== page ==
Hi Josh, thank you for chiming in. The whole discussion of body composition and contact point hysteresis is very cool latter probably ripe fit innovation to mitigate!

Wondering about the case with the broomstick. In the case where the wheel hits the broomstick, tire doesnâ€™t fully compress and the bike is lifted up & over the stick (launched in air or not). When the wheel hits the broomstick there is a diagonal vector at the point of contact the vertical component of that diagonal vector is the force available for lifting the bike up and over... but there is a horizontal component to that vector pointing straight backwards, opposing forward motion. This will impart an Impulse (F.dt) on the bike.. basically bike and earth exchange some momentum and bike slows down..

a) is there something wrong with this thinking?
b) do you account for this type of â€ścollisionâ€ť type of interaction in your impedance thinking, modelling?
Hi Josh, I am not certain why when I pull the SPPC up I no longer see the pinch flat side bar when I enter the pro version. As for speed I was referring to a speed range or average, not an absolute number assuming a fast group ride is a range depending upon what is fast???? my fast is not real fast and so it is a bit hard to relate those numbers. So what I mean is have both the text as well as the intended speed range. But i note that say between recreational and fast group is only 1.5 psi front and 1 psi rear so if I assume the slower then I am still on the correct side of the breakpoint.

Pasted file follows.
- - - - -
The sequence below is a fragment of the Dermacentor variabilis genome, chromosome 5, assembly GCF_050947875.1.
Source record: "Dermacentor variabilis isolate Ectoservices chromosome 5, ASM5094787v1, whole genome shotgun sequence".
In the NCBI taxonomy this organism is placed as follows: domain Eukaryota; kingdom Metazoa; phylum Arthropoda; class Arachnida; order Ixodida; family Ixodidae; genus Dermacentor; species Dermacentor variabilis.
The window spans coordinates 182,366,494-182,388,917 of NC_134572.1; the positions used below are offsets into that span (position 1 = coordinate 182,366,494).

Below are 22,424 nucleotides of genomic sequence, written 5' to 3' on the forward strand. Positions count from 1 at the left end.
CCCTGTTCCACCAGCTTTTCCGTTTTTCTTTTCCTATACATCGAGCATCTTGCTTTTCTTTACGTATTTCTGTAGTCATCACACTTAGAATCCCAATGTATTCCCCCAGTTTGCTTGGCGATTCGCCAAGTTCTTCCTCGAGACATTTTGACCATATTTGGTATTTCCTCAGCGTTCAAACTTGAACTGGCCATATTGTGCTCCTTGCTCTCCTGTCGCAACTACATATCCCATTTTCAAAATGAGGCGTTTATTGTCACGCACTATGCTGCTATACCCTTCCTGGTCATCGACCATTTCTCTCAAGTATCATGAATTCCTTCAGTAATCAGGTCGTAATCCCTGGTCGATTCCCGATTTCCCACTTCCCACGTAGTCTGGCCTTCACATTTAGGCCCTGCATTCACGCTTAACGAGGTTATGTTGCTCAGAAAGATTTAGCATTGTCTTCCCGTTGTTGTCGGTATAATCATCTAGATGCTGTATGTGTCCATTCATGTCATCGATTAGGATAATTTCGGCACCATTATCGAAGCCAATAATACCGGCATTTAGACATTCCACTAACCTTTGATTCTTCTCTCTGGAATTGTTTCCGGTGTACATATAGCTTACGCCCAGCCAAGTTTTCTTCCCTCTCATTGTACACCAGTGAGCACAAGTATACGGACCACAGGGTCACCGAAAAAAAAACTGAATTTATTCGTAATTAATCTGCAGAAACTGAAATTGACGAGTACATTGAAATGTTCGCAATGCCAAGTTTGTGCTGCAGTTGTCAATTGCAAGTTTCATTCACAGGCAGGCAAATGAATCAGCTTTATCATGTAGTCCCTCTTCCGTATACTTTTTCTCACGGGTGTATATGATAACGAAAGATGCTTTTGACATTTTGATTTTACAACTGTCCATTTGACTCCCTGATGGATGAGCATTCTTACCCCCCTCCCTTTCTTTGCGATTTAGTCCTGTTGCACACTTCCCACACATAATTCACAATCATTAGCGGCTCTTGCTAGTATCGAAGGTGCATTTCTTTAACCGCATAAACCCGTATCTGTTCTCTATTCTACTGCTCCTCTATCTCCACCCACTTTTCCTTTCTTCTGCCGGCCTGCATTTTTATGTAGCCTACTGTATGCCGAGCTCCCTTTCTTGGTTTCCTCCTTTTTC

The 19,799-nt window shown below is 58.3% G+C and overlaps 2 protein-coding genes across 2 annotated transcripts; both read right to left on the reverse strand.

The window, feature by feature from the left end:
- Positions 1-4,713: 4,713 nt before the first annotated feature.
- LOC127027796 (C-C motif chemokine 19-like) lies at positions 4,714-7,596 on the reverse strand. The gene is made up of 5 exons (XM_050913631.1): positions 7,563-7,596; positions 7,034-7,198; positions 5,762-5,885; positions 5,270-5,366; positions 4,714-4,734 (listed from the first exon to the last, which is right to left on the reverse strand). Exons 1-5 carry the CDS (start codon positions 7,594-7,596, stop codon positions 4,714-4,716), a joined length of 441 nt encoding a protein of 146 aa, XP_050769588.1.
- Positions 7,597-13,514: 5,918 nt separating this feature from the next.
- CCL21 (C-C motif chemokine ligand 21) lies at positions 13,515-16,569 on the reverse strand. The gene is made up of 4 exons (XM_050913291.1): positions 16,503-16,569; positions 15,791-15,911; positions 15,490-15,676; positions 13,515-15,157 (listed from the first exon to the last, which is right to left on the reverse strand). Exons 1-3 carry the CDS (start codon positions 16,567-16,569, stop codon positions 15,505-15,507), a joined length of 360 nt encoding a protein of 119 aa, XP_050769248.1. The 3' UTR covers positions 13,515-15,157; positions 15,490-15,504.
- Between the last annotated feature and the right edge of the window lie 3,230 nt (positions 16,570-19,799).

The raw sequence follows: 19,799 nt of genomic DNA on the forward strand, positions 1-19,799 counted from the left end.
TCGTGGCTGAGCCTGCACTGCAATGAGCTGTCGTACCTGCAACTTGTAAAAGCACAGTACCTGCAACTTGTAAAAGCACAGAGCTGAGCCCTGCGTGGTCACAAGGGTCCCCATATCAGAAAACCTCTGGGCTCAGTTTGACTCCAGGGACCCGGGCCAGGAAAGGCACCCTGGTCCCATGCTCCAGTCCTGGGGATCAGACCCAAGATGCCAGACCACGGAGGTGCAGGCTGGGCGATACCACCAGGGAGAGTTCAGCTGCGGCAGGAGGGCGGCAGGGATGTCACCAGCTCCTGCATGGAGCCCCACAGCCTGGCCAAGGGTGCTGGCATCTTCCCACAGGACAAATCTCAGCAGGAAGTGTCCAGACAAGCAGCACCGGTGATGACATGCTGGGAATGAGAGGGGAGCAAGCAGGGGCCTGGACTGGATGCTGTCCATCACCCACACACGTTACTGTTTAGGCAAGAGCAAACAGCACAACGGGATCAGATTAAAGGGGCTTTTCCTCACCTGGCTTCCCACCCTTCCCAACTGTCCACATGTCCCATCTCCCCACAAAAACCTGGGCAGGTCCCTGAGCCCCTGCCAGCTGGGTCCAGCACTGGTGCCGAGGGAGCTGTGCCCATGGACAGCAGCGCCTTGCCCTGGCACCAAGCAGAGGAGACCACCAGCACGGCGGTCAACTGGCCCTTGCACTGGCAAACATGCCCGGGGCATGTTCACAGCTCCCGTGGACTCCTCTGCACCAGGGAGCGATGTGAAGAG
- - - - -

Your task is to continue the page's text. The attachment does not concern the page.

For the Rider hysteresis maybe add in BMI? ;-)

Thanks for the calculator I swear by it even though I am not certain I interpret it all correctly I typically look at what the result is an how sensitive it is to the areas I am uncertain in.
Did some more testing this weekend on more typical road surface and wider range of pressures... not lining up with Silca calculator at all actually.. actually getting that 20-25psi diff... want to do that do one more set of testing.. just to make sure...

found some more advice on crunching data here:
http://www.floataero.com/...esting-scenarios.pdf
Got a bit busy...

Three trial... getting better at doing these I think...

I have gone back to thinking the Silca calculator reads high 15-20psi for riders of my weight ~60kg/72kg (bike+rider)

Some of my observations/conclustion:
1. on very smooth pavement ~80ish psi tested lowest Crr, but the difference in Watts between 60-80 was less that a Watt.. imho 60psi would be the better practical choice given 1) comfort & fatigue 2) likelihood of mixed road texture over totality of ride meaning that over the ride a lower pressure would be better performing 3) almost no performance penalty for going to lower pressure... ~80psi is what silca recommends
2. on textured pavement with some cracks 60psi (vs ~80ish psi to 73psi as predicted by Silca calculator) seemed to be the better choice over two trials..
3. I observed a bowl shaped curve, but did not observe the steep, marked impedance increase as seen in other's analysis.. still improving my process at getting better data.. so work in progress... I have pretty low BMI so could some of this effect be much lower for me??

Last edited by: doctorSpoc: Sep 21, 20 19:42